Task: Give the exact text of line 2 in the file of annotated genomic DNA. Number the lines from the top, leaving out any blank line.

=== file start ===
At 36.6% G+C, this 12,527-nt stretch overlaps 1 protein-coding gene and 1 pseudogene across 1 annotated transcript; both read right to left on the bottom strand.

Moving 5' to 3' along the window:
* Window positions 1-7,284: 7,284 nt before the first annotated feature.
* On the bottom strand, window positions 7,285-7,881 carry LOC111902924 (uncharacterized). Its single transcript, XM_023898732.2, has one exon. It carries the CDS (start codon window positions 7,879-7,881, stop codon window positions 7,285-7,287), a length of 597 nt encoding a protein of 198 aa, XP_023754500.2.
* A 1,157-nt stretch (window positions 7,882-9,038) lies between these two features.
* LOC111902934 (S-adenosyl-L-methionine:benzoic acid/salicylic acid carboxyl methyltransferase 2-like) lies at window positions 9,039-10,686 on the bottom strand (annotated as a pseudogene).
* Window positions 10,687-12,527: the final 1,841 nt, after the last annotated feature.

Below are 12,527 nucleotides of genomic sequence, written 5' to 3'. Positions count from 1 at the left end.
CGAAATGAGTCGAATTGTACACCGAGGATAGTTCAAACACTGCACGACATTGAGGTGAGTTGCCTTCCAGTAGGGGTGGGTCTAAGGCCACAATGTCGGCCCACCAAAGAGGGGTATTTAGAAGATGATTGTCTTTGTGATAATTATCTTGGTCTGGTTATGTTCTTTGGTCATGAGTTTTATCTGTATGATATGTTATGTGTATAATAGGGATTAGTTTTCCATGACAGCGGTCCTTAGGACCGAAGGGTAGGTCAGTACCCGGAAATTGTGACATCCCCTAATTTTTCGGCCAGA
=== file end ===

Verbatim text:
Moving 5' to 3' along the window: